“We’ve been driving past this Lu Mil road sign for years.” I whimsically said to my wife. “We are ahead of schedule so let’s take an hour and discover what Lu Mil Vineyard is all about”.
We were traveling southeast on Highway 87 and were in the heart of Bladen County, North Carolina.
I was curious about Lu Mil Vineyard because it’s located in the small North Carolina Town of Dublin (Less than 300 population).
My wife answered, “Okay with me”, and took a left turn onto Fourth Street and then in less than a half mile took a right turn on Suggs-Taylor Road. A quarter mile later the vineyard came into view. I confess that our expectations of our intended visit were not very high.
Observing the Grapevines outside the side window I speculated, “I may be wrong but all the vines here appear to be Muscadine.”
I was accurate. That’s precisely what they were and we should have known. Muscadine grapes love the high humidity and sandy soil of the southeastern United States. It is native to the area and commercial production is almost exclusively in the southeast.
According to the North Carolina Muscadine Grape Association, Inc. (NCMGA), “The grape and wine industry in North Carolina is flourishing! Muscadine wine now represents a significant proportion of wine sales in the state. The industry now includes over 1,000 acres of muscadine grapes, with the prospect of more acreage being added each year as formerly used tobacco land converts to vineyards.”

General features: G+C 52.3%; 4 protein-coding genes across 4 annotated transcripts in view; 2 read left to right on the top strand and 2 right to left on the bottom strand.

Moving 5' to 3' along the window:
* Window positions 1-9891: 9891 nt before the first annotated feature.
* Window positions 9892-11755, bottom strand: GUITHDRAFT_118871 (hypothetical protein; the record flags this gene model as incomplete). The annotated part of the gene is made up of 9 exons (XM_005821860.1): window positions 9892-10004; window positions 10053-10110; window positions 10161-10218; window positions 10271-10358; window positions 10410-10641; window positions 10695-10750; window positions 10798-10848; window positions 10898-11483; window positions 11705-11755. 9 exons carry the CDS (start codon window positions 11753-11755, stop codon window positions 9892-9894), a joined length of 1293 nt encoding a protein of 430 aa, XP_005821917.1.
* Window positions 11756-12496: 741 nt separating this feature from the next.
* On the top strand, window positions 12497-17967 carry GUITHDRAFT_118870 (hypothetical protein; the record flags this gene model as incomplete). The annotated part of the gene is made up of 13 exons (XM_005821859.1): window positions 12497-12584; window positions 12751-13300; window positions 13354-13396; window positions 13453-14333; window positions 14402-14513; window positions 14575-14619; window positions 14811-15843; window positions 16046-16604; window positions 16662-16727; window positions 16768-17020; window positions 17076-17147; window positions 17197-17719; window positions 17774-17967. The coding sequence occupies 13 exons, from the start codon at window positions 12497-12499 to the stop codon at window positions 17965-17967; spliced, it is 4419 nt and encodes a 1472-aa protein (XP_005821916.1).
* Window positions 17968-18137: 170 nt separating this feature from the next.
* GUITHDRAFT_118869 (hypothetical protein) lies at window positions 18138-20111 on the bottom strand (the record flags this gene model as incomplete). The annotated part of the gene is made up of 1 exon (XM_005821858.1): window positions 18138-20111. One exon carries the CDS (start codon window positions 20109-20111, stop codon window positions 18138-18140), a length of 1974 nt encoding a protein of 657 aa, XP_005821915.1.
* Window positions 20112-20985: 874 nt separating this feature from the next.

Lu Mil, established several years ago, is not a new and upcoming vineyard. The vineyard evolved from the family farm of the late Lucille and Miller Taylor. Click here for a complete Lu Mil history.
As we drove into the large graveled-hardened parking lot we noticed a very large building with several large front doors. As we approached we notice an ample size wrap-a-round deck with charming decorated tables and chairs ideal for an afternoon of lounging. The entire building was nostalgically attractive and captivating. We could hardly wait to go inside.
In the tasting room were two middle-aged ladies warmly welcoming their guest. In short order we warmed up to them and their family friendly manners as we meandered from one antique to another.
In the center of the room was a sample-table of their jellies, jams, and salsas. We tested everything on the table, taste after every delectable taste!
Of course there was a wide selection of wine that could be sampled. They offered three tastes for free and then a low priced glass of wine of your choice. The glass is a special Lu Mil engraved souvenir wineglass that can be taken home.
Lu Mil is more than just a vineyard. According to their brochure they offer a gift shop, fishing ponds, walking trails, garden tours, Picnic & outside stage areas, Camp sites, Antique museum, working windmill, U-pick grapes (in season), Locally grown award winning muscadine wines, all natural jams, jellies, ciders, etc., Famous Muscadine Cider Slushier banquet, Meeting & wedding facilities.
They also feature a delicatessen featuring Boar’s Head meats and cheeses along with fresh baked breads.
The amount of time we had allotted for our visit had expired and as we were reluctantly leaving through the exit door with our souvenir bottle of Sir Walter Raleigh Muscadine wine and jar of blackberry jam, the hostesses call out to us that their biggest event of the year was coming up.
What’s that?” my wife asked in an intrigued tone.
“Our ‘Festival of Lights’ is scheduled commencing Saturday, November 27th to run on Thursday through Sunday nights and every night the week of Christmas. A country buffet will be served in The Barrel Room every night of the light show,” the friendly lady announced.
We arrived expecting very little but found so very much.
“We’ll be coming back often.” I said as we were stepping from the porch and into the parking area.
The Global Position